Employee Spotlight: Bringing It with Brandon

Disney’s, The Lion King taught us some valuable life lessons at an early age. The film is where many of us first learned about the circle of life, our role on this planet, and what we can achieve when we allow courage, strength, and wisdom to drive our beliefs, so we don’t stray too far away from them.

Corporate Engagement Manager Brandon Cobb never admitted he had the heart of a lion when we sat down and interviewed him for this month’s employee spotlight, but if there’s one employee who epitomizes the king of the jungle, it’s B-Cobb.

In fact, his life motto, Esse Quam Videri, Latin for “to be, rather than to appear,” has surrounded him with an extensive network of teammates and friends that appreciate the presence he brings to any environment. The phrase also happens to be the motto of North Carolina, his home state.

And even after three successful years with United Way of Central Indiana, he’s always been a lifelong learner, a trait he proudly considers one of his greatest assets. But perhaps one of Cobb’s most telling traits is his empathy – something he harnessed during his time as a donor representative at Christian humanitarian organization, Samaritan’s Purse. A three-year assignment with the faith-based nonprofit took him to Nicaragua for three years, where he served as a language correspondent.

“I’ve seen poverty from a third world lens,” he told us. “I’ve seen what it’s done to families in areas where relief programs and resources don’t exist. It’s doesn’t take much to see where the needs lie when you know where to look.”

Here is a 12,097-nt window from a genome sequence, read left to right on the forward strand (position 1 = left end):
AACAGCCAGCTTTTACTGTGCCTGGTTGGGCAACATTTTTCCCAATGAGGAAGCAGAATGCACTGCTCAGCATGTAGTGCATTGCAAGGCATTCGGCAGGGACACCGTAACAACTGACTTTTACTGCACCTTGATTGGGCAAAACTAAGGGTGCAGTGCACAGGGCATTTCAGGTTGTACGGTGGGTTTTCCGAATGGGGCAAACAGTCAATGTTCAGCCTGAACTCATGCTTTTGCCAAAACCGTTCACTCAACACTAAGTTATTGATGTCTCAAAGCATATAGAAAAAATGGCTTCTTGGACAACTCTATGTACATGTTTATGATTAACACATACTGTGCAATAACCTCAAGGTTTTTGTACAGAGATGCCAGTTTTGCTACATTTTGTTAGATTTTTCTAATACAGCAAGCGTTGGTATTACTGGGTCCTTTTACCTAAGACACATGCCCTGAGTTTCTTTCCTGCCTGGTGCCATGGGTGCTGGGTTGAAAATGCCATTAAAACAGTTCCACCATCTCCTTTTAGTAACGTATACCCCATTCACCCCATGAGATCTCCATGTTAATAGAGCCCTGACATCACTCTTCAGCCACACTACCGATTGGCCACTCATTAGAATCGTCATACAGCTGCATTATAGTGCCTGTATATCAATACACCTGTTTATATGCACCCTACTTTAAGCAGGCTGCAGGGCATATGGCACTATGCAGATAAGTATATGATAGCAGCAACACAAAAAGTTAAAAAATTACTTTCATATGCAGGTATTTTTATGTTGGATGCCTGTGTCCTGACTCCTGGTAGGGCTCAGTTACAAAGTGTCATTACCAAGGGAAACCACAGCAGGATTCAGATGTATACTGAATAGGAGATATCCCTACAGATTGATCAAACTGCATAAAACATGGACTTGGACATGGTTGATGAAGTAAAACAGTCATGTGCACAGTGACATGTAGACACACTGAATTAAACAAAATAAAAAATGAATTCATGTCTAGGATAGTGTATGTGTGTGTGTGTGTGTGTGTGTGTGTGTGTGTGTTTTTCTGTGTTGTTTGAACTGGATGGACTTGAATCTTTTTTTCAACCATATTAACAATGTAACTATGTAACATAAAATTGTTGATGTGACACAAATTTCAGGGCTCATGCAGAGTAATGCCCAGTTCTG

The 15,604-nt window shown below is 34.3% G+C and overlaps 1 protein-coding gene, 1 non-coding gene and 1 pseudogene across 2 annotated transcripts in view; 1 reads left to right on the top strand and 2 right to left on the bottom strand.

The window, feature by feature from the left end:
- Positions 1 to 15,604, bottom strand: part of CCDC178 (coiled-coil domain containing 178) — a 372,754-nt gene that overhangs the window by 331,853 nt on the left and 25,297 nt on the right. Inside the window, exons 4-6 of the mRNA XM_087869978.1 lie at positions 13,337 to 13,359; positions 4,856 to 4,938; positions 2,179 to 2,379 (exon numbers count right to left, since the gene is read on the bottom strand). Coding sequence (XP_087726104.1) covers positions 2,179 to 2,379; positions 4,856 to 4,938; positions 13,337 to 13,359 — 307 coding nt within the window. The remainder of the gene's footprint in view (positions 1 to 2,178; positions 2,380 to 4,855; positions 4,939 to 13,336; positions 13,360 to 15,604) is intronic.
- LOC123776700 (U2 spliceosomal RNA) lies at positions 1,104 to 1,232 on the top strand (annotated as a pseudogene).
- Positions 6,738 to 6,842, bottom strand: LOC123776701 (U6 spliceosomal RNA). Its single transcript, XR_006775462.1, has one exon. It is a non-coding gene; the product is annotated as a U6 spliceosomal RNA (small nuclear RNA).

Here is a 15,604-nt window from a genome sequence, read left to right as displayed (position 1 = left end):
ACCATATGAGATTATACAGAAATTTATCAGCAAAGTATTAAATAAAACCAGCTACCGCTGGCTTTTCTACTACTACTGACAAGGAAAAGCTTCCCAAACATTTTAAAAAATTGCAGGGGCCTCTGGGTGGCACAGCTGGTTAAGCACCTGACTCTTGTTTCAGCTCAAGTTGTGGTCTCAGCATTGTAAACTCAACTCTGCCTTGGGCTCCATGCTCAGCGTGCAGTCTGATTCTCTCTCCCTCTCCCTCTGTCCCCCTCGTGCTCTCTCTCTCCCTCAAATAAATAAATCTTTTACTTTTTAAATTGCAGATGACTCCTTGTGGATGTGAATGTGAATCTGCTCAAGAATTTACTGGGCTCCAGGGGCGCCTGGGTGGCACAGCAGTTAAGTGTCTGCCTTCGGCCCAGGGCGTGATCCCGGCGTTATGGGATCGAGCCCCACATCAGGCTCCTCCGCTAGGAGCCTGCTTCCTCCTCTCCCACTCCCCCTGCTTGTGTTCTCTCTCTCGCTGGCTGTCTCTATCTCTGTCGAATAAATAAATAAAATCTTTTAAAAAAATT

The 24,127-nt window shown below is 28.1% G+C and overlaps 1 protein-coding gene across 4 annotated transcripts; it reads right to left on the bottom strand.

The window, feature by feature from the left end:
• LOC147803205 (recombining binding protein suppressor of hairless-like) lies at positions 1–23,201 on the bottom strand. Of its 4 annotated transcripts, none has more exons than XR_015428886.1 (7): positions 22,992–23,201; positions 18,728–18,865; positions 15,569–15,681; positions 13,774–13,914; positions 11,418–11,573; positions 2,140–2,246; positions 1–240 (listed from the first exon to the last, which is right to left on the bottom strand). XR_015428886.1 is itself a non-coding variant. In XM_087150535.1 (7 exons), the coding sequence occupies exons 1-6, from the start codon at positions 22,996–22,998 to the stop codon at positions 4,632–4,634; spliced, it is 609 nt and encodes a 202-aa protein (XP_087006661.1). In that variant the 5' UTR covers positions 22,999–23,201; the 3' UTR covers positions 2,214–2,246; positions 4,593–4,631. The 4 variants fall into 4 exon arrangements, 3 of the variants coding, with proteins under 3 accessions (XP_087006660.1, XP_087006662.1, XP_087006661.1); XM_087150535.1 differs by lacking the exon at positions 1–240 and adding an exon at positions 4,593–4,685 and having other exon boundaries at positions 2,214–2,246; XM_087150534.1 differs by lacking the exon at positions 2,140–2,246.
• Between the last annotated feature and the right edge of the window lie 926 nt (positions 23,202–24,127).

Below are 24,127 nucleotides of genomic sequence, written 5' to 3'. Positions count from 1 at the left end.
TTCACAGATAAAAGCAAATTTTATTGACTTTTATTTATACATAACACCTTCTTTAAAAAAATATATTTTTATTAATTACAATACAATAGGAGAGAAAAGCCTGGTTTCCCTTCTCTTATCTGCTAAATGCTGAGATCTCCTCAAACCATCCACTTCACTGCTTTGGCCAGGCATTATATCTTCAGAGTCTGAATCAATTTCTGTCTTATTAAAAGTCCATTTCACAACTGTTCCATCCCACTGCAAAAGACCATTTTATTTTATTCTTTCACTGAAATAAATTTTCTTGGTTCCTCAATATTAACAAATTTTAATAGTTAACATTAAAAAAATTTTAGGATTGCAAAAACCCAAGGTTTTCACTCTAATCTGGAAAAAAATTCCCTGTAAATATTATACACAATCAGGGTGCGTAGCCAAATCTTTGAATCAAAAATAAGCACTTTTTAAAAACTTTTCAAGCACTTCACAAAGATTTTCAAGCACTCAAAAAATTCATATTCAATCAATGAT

With an academic career rooted in religious studies and anthropology, Cobb quickly embraced the Nicaraguan culture and language, absorbing everything from the community’s needs to fluency in Spanish. That knack for knowledge followed him into his first role with the organization as an associate before assuming his current position, where he’s responsible for maintaining relationships with ten major accounts across United Way’s six-county region.



For Cobb, being a fundraiser isn’t just about hitting a number, it’s about the donor and what the company’s engagement goals are. With every interaction he has, whether they’re with an individual or a CEO, Cobb removes himself from the equation to concentrate on how he can be the best steward between their dollars and United Way’s impact. He credits several of his leaders and teammates for this approach, including Chief Fundraising Officer Penny Lee.

“Penny is the barometer that helps us understand everything from the big picture down to the smallest detail,” he told us. “It inspires and encourages all of us to look beyond ourselves.”

It was no surprise to discover Cobb’s success has also been largely driven by his effective communication skills, citing the importance of being able to adequately articulate United Way’s mission as the convener between service providers and the populations they serve. But we could tell that his competitive edge and dominant personality might be a close second – something he’s grown to embrace.


“I don’t like to lose,” he told us with some laughter in his voice – the same laughter he had when he was presented with the “High Intensity” award as a valuable teammate for a work league kickball team last summer. And it’s that trifecta of his passion, purpose, and pride as a United Way employee that has kept him having fun winning – in all aspects of life.

The Lion King’s infamous baboon, Rafiki, may have been the first to say that any story worth telling is worth telling twice, but thanks to Cobb, now we can all revisit one that serves as a reminder to remember who we are – a lesson passed down from one lion to another.

“Your why is a biproduct of the problem,” he shared. “When I wake up and go to work every day, I always see someone in my head – whether it’s a homeless person I remember on the street or a family who is struggling financially. That’s what drives the work I do.”